The financial services industries depend on the public perception of trustworthiness for their success. For this reason, the scandal was more damaging to Wells Fargo than it might have been to a business in another industry. Although banks, like any other businesses, exist to make profits, they are also expected to be responsible stewards of depositors’ assets. Thus, when a bank appears to put its own self-interest above the interests of its depositors, the response is likely to be swift and devastating. Corkery (2017) reported that a year after news of the scandal broke, “new credit card applications were down 43 percent in the fourth quarter of 2016 from a year ago, and that new checking account openings fell 40 percent.” The public’s refusal to give its business to the bank was the surest indication that Wells Fargo had been compromised in the eyes of the public. As a way to show that they took misconduct seriously, Wells Fargo fired over 5300 employees, of which only 10% were senior officials. “If [employees] are not going to do the thing that we ask them to do—put customers first, honor our vision and values—I don’t want them here. I really don’t.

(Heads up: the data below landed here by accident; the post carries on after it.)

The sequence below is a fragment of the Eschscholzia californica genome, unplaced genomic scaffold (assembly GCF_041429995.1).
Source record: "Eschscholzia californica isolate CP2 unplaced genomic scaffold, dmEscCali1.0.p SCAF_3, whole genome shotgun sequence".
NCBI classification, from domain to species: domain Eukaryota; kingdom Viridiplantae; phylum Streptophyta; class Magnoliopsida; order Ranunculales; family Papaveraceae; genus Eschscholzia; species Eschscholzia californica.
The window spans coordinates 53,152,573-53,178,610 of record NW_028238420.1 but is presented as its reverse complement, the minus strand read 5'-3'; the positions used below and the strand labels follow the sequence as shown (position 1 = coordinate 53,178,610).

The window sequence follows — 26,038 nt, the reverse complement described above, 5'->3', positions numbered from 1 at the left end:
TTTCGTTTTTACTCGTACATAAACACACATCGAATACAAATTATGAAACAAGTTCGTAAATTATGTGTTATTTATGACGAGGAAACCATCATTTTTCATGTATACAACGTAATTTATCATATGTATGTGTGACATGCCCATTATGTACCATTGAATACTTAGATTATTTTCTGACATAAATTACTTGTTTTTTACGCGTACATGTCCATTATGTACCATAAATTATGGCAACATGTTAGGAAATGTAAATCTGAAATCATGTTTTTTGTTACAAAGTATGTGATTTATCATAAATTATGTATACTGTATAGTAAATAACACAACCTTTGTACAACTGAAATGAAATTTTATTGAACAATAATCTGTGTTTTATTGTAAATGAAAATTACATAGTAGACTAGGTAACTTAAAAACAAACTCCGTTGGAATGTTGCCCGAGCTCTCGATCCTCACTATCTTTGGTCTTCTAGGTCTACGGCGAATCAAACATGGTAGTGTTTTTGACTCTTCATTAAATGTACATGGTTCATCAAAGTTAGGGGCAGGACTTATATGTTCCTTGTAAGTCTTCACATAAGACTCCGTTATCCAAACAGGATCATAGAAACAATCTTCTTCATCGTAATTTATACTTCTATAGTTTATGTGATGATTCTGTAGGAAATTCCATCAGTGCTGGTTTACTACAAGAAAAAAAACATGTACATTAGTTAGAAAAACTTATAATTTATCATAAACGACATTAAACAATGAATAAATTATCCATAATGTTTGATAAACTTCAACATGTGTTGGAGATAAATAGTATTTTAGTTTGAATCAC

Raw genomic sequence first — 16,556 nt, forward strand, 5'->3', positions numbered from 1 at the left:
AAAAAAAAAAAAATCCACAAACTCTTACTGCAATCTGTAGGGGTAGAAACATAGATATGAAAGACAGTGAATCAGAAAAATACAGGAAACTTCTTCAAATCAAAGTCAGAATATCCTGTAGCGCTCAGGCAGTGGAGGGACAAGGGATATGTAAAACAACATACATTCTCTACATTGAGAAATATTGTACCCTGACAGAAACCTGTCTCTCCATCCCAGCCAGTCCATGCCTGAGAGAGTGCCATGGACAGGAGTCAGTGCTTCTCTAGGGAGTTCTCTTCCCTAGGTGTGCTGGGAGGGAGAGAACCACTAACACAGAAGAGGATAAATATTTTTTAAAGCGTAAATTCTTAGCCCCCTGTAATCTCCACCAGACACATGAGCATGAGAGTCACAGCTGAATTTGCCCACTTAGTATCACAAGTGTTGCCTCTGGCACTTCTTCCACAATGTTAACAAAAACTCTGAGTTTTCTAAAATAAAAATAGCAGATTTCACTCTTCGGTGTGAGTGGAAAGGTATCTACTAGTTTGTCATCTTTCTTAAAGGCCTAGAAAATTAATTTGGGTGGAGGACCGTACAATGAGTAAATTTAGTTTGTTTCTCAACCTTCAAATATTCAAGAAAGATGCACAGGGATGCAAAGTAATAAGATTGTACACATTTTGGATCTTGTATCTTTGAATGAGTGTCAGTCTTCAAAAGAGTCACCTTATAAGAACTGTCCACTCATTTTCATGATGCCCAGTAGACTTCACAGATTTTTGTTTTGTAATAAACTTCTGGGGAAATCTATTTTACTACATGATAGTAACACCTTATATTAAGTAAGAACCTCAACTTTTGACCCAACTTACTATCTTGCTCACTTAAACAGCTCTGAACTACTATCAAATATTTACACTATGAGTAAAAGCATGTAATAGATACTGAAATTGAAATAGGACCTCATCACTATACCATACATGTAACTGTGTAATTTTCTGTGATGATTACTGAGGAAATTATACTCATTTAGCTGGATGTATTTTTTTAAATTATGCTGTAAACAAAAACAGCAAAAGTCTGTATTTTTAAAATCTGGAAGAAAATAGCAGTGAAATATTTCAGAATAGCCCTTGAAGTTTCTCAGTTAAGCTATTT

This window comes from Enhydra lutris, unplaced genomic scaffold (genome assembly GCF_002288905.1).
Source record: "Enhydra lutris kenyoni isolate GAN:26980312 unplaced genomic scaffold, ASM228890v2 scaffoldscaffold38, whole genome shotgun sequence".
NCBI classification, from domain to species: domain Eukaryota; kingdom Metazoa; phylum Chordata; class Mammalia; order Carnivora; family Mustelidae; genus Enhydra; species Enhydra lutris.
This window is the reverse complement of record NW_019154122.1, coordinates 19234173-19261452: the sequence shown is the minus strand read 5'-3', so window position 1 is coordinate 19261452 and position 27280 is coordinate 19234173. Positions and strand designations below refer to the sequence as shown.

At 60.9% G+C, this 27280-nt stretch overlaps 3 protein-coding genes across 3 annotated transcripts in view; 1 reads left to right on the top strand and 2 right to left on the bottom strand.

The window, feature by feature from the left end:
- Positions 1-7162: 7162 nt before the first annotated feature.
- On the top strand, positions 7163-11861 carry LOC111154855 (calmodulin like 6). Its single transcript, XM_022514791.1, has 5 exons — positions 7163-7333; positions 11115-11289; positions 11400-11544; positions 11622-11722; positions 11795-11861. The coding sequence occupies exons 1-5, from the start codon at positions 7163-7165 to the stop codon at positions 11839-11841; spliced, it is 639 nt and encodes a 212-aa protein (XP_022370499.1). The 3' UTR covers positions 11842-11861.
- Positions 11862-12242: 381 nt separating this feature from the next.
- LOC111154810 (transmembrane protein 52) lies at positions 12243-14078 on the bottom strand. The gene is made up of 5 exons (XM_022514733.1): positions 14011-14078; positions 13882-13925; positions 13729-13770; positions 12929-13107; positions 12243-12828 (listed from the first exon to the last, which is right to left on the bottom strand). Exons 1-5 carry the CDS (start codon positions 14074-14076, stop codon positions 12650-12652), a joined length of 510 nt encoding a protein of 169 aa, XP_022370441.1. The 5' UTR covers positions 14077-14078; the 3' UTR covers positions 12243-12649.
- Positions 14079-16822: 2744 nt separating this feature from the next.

The 1 percent that did it wrong, who we fired, terminated, in no way reflects our culture nor reflects the great work the other vast majority of the people do. That’s a false narrative” (Tayan). Of the 2 million potentially unauthorized accounts, Wells Fargo claimed that only 115,000 accounts incurred fees, which can be estimated at 2.6 million dollars. One executive also claimed, “the storyline is worse than the economics at this point.” The process of not losing their customers and reestablishing their trust was set in motion as soon as the scandal hit the public. Multiple ads were ran showing their signature horse carriage and pledged to address customer concerns. The action went as far as initiating the retirement of the then CEO and chairman John Stumpf, effective immediately. Their newly appointed CEO, Tim Sloan reassured the public that Wells Fargo’s top priority would be to reestablish their lost trust.